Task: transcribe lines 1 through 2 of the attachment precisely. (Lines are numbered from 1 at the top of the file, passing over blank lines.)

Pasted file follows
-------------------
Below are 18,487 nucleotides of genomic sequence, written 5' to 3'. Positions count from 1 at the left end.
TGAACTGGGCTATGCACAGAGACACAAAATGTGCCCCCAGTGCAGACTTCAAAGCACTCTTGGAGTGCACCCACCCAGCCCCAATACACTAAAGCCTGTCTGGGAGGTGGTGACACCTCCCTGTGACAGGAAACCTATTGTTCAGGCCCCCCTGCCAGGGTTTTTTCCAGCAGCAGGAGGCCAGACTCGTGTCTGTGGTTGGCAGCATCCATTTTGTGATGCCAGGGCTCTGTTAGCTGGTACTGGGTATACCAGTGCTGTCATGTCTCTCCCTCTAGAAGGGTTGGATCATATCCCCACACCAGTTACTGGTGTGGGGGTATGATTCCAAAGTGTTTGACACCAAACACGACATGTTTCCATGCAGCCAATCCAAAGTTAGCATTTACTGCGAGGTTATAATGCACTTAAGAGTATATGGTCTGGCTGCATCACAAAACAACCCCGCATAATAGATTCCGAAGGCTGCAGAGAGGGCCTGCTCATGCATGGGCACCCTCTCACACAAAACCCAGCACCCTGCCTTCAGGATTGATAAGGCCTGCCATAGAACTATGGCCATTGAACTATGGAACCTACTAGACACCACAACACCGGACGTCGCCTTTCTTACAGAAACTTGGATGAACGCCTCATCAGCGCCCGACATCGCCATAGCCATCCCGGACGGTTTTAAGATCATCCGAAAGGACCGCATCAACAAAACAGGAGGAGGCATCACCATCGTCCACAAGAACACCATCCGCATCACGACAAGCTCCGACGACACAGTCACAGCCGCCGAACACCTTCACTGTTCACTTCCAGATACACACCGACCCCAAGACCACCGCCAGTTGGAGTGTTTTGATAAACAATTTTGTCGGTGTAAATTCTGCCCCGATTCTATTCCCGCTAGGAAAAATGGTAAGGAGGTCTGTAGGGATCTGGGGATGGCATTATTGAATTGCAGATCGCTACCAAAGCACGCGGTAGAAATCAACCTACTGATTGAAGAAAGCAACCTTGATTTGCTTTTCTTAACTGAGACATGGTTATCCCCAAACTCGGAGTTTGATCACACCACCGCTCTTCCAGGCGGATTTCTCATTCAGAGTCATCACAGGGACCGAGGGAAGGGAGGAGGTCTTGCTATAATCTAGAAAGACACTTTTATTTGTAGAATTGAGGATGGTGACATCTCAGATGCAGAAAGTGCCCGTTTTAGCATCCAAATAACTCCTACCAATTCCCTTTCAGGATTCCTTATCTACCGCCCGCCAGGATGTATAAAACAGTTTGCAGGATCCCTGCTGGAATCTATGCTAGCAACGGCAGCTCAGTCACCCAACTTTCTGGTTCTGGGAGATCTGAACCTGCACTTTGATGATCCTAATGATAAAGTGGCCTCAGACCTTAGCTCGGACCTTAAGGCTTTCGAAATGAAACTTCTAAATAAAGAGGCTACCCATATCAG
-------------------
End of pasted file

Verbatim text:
Below are 18,487 nucleotides of genomic sequence, written 5' to 3'. Positions count from 1 at the left end.
TGAACTGGGCTATGCACAGAGACACAAAATGTGCCCCCAGTGCAGACTTCAAAGCACTCTTGGAGTGCACCCACCCAGCCCCAATACACTAAAGCCTGTCTGGGAGGTGGTGACACCTCCCTGTGACAGGAAACCTATTGTTCAGGCCCCCCTGCCAGGGTTTTTTCCAGCAGCAGGAGGCCAGACTCGTGTCTGTGGTTGGCAGCATCCATTTTGTGATGCCAGGGCTCTGTTAGCTGGTACTGGGTATACCAGTGCTGTCATGTCTCTCCCTCTAGAAGGGTTGGATCATATCCCCACACCAGTTACTGGTGTGGGGGTATGATTCCAAAGTGTTTGACACCAAACACGACATGTTTCCATGCAGCCAATCCAAAGTTAGCATTTACTGCGAGGTTATAATGCACTTAAGAGTATATGGTCTGGCTGCATCACAAAACAACCCCGCATAATAGATTCCGAAGGCTGCAGAGAGGGCCTGCTCATGCATGGGCACCCTCTCACACAAAACCCAGCACCCTGCCTTCAGGATTGATAAGGCCTGCCATAGAACTATGGCCATTGAACTATGGAACCTACTAGACACCACAACACCGGACGTCGCCTTTCTTACAGAAACTTGGATGAACGCCTCATCAGCGCCCGACATCGCCATAGCCATCCCGGACGGTTTTAAGATCATCCGAAAGGACCGCATCAACAAAACAGGAGGAGGCATCACCATCGTCCACAAGAACACCATCCGCATCACGACAAGCTCCGACGACACAGTCACAGCCGCCGAACACCTTCACTGTTCACTTCCAGATACACACCGACCCCAAGACCACCGCCAGTTGGAGTGTTTTGATAAACAATTTTGTCGGTGTAAATTCTGCCCCGATTCTATTCCCGCTAGGAAAAATGGTAAGGAGGTCTGTAGGGATCTGGGGATGGCATTATTGAATTGCAGATCGCTACCAAAGCACGCGGTAGAAATCAACCTACTGATTGAAGAAAGCAACCTTGATTTGCTTTTCTTAACTGAGACATGGTTATCCCCAAACTCGGAGTTTGATCACACCACCGCTCTTCCAGGCGGATTTCTCATTCAGAGTCATCACAGGGACCGAGGGAAGGGAGGAGGTCTTGCTATAATCTAGAAAGACACTTTTATTTGTAGAATTGAGGATGGTGACATCTCAGATGCAGAAAGTGCCCGTTTTAGCATCCAAATAACTCCTACCAATTCCCTTTCAGGATTCCTTATCTACCGCCCGCCAGGATGTATAAAACAGTTTGCAGGATCCCTGCTGGAATCTATGCTAGCAACGGCAGCTCAGTCACCCAACTTTCTGGTTCTGGGAGATCTGAACCTGCACTTTGATGATCCTAATGATAAAGTGGCCTCAGACCTTAGCTCGGACCTTAAGGCTTTCGAAATGAAACTTCTAAATAAAGAGGCTACCCATATCAG